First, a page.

(Updates with Hanjin Shipping’s asset sales in third paragraph)
Dec. 19 (Bloomberg) -- Korean Air Lines Co., the nation’s biggest carrier, said it will sell assets to raise 3.5 trillion won ($3.3 billion) to reduce its burgeoning debt.
The airline will sell 30 million shares of refiner S-Oil Corp. to raise 2.2 trillion won, it said in a statement today. The company will also dispose 13 aircraft for 250 billion won and property and other assets for 1.04 trillion won.
Korean Air’s affiliate Hanjin Shipping Co. also said it’s selling assets including port terminals and bulk-carrier business to raise money. The companies are seeking to pare their debt as the nation’s financial regulator is bolstering banks’ monitoring on corporate lending following bankruptcy filings from some business groups known as chaebols.
“Pressure from lenders and regulators is forcing Korean Air to speed up efforts to improve its finance,” said Kang Hyun Soo, an analyst at Hanwha Investment & Securities Co.
Shares of Korean Air fell 3.2 percent to 28,400 won in Seoul trading. The stock has dropped 47 percent this year. S-Oil slid 1.1 percent while Hanjin rose 1.4 percent today.
Korean Air will provide 100 billion won of additional financial aid to Hanjin Shipping, it said today. In October, the carrier said it would provide 150 billion won to Hanjin to help ease the company’s “temporary” liquidity shortage. The airline is the biggest shareholder of Hanjin Shipping Holdings Co., the holding company that owns the largest stake in the shipping line. Both are members of Hanjin Group.
“The support for Hanjin Shipping now becomes so obvious,” said Kang. “Whether the shipping industry will recover next year is of critical importance to Korean Air.”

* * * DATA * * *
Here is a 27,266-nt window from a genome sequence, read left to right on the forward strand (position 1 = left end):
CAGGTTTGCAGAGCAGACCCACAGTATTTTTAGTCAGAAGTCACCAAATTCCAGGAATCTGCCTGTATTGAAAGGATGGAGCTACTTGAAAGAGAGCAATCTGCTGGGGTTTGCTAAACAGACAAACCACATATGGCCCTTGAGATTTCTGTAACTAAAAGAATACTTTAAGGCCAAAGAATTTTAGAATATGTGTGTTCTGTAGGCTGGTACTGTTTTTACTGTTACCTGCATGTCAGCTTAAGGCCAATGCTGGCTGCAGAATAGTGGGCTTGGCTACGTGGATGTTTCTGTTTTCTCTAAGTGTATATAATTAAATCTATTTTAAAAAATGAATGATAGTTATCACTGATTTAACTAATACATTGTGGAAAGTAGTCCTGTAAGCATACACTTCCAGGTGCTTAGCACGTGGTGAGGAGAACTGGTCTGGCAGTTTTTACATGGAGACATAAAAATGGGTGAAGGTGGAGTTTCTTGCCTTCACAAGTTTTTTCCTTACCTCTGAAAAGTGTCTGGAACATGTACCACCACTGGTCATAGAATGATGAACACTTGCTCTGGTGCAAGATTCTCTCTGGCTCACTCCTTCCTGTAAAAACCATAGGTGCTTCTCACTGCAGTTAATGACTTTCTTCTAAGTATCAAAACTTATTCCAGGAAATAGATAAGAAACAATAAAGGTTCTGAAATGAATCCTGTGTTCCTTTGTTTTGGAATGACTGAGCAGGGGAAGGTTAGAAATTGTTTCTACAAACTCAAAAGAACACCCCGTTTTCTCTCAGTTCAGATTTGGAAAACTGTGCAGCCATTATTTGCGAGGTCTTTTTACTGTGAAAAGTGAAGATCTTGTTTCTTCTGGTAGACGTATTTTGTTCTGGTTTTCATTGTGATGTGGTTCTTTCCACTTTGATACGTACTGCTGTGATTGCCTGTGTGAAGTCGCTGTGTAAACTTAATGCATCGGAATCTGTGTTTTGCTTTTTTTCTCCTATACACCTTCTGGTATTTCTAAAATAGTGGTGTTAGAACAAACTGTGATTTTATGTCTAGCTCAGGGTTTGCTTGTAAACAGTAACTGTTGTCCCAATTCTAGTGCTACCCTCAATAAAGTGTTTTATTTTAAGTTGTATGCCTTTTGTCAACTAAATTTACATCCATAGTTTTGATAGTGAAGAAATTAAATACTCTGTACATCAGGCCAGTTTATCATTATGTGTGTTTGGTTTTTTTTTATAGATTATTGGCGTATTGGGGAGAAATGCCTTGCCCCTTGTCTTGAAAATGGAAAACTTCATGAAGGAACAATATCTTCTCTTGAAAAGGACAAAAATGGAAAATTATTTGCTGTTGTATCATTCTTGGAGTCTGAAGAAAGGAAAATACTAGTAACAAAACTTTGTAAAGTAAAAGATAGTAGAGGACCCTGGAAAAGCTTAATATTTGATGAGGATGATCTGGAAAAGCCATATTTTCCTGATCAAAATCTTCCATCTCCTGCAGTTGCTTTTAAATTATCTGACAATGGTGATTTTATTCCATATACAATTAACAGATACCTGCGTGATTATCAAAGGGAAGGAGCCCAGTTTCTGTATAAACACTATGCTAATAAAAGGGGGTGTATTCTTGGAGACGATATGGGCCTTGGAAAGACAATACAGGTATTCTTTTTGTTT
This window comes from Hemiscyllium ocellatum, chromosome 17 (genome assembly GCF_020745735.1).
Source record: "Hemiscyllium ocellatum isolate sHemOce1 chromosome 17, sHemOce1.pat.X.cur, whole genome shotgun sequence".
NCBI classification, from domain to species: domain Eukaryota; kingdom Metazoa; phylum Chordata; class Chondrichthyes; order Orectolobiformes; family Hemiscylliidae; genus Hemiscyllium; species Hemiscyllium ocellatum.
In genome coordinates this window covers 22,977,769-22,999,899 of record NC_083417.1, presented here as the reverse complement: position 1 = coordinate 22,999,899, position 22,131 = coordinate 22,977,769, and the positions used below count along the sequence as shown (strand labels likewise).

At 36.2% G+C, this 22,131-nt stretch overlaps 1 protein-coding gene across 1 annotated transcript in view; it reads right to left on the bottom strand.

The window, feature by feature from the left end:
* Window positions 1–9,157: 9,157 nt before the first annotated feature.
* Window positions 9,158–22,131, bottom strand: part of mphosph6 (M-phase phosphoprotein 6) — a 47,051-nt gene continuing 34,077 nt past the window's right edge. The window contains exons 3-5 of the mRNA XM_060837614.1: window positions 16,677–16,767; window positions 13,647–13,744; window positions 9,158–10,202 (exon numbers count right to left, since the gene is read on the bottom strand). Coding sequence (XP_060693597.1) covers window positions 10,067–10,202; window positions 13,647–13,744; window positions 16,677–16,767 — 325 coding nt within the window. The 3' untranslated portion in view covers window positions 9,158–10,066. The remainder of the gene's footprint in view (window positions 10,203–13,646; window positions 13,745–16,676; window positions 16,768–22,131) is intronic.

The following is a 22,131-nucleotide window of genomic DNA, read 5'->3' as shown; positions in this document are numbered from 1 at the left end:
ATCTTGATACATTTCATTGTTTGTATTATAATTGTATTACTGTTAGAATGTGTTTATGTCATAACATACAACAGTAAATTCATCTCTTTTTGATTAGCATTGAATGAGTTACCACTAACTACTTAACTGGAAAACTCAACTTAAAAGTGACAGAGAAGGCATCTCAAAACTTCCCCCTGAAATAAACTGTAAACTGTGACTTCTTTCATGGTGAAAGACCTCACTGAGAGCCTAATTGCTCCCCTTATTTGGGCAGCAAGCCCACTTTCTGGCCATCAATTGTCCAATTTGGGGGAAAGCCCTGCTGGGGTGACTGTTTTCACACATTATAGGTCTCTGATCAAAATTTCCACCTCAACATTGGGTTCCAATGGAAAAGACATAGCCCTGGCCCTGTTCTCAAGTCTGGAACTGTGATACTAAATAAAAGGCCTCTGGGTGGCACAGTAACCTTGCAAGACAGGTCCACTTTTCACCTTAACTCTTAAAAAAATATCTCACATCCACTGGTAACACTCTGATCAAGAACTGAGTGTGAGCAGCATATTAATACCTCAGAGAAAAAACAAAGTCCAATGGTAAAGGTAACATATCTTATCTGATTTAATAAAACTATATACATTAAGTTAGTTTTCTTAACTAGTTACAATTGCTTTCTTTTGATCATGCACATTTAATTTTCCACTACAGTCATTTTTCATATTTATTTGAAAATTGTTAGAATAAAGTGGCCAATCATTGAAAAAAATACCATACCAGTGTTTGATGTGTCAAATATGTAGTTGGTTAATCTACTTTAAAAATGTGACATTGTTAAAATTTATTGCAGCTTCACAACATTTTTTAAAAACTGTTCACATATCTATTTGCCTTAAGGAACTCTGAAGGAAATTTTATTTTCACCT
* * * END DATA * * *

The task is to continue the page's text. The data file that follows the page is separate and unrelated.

The airline has a debt of 9.7 trillion won, according to data compiled by Bloomberg. As much as 3.16 trillion won of that debt is due next year.
South Korea’s Financial Services Commission last month said it will ask lenders to apply stricter standards to monitor industrial groups’ finances after affiliates of Woongjin Group, STX Group and Tongyang Group failed to meet debt obligation amid mounting debt since 2012.
Korean Air posted a loss in the first nine months because of weak travel demand on its Japan services. The company may report a loss of 284 billion won this year, according to the average of 13 analyst estimates compiled by Bloomberg.
The carrier in October agreed to buy $3.7 billion of Boeing Co. aircraft to modernize its fleet. The 13 planes Korean Air is selling include Boeing 747-400 and 777-200, according to the statement.
Hanjin Shipping’s Chief Executive Officer Kim Young Min resigned last month, taking responsibility for two successive years of losses at South Korea’s largest shipper and a delay in getting financial support from creditors. The company posted a loss in each of the past 10 quarters.
The shipping line plans to raise 1.97 trillion won from sale of assets including terminals and bulk-carrier business and through loans, it said in a statement today. The company will also dispose old ships and shut unprofitable routes.
Hanjin Shipping aims to repay 1.25 trillion won of loans next year and 1.08 trillion won in 2015, it said. The company has a total debt of 5.57 trillion won, according to data compiled by Bloomberg.
S-Oil, the nation’s third-biggest refiner, is 35 percent owned by Saudi Arabian Oil Co., known as Saudi Aramco, according to data compiled by Bloomberg. Korean Air’s unit Hanjin Energy Co. is the second-biggest shareholder in the company with a 28 percent stake, the data show.
Korean Air is in talks with Saudi Aramco to sell its stake back to the company after Korean Air-led group purchased the stake in 2007, according to e-mail reply to Bloomberg questions today. MoneyToday Internet newspaper earlier reported the plan.
--With assistance from Sharon Cho and Seyoon Kim in Seoul. Editors: Vipin V. Nair, Anand Krishnamoorthy